“Now you listen me!” said Kitty Silver. “I ain’t see no dog eat orange in all my days, an’ I ain’t see nobody else whut see dog eat orange! No, ma’am, an’ I ain’t nev’ hear o’ nobody else whut ev’ see nobody whut see dog eat orange!”
Herbert decided to be less impressed. “Oh, I’ve heard of dogs that’d eat apples,” he said. “Yes, and watermelon and nuts and things.” As he spoke he played with the tennis ball upon his racket, and concluded by striking the ball high into the air. Its course was not true; and it descended far over toward the orchard, where Herbert ran to catch it—but he was not quick enough. At the moment the ball left the racket Gammire abandoned his prayers: his eyes, like a careful fielder’s, calculating and estimating, followed the swerve of the ball in the breeze, and when it fell he was on the correct spot. He caught it.
Herbert shouted. “He caught it on the fly! It must have been an accident. Here——” And he struck the ball into the air again. It went high—twice as high as the house—and again Gammire “judged” it; continuously shifting his position, his careful eyes never leaving the little white globe, until just before the last instant of its descent he was motionless beneath it. He caught it again, and Herbert whooped.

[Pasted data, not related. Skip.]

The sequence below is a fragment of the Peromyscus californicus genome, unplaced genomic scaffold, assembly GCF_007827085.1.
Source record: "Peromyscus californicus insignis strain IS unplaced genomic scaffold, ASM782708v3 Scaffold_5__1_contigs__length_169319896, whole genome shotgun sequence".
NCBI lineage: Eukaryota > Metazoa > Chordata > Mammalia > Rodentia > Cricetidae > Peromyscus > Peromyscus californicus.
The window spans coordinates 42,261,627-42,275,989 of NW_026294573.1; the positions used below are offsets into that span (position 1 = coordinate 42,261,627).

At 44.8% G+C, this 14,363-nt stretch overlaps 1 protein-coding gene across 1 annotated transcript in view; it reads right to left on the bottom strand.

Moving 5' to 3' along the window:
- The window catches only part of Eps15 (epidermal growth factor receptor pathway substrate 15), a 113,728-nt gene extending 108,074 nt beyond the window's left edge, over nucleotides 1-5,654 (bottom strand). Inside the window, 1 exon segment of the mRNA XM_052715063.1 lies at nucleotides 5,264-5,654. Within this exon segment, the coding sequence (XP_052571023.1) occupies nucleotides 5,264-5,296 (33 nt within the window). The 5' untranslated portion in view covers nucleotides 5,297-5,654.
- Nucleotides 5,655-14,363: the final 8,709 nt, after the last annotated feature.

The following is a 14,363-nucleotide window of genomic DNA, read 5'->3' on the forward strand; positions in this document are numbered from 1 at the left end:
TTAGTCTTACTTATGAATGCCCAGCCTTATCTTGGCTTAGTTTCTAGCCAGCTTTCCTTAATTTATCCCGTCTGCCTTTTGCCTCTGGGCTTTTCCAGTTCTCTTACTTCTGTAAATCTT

Gammire brought the ball to him and invited him to proceed with the game. That there might be no mistaking his desire, Gammire “sat up” and prayed; nor did he find Herbert anything loth. Out of nine chances Gammire “muffed” the ball only twice, both times excusably, and Florence once more flung her arms about the willing performer.
“Who do you s’pose trained this wonderful, darling doggie?” she cried.
Mrs. Silver shook her marvelling head. “He mus’ ‘a’ come thataway,” she said. “I bet nobody ‘t all ain’ train him; he do whut he want to hisse’f. That Gammire don’ ast nobody to train him.”
“Oh, goodness!” Florence said, with sudden despondency. “It’s awful!”
“To think of as lovely a dog as this having to face grandpa!”
“‘Face’ him!” Kitty Silver echoed forebodingly. “I reckon you’ grampaw do mo’n dess ‘face’ him.”
“That’s what I mean,” Florence explained. “I expect he’s just brute enough to drive him off.”
“Yes’m,” said Mrs. Silver. “He git madder ev’y time somebody sen’ her new pet. You’ grampaw mighty nervous man, an’ everlas’n’ly do hate animals.”
“He hasn’t seen Gammire, has he?”
“Don’t look like it, do it?” said Kitty Silver. “Dog here yit.”
“Well, then I——” Florence paused, glancing at Herbert, for she had just been visited by a pleasant idea and had no wish to share it with him. “Is Aunt Julia in the house?”
“She were, li’l while ago.”
“I want to see her about somep’n I ought to see her about,” said Florence. “I’ll be out in a minute.”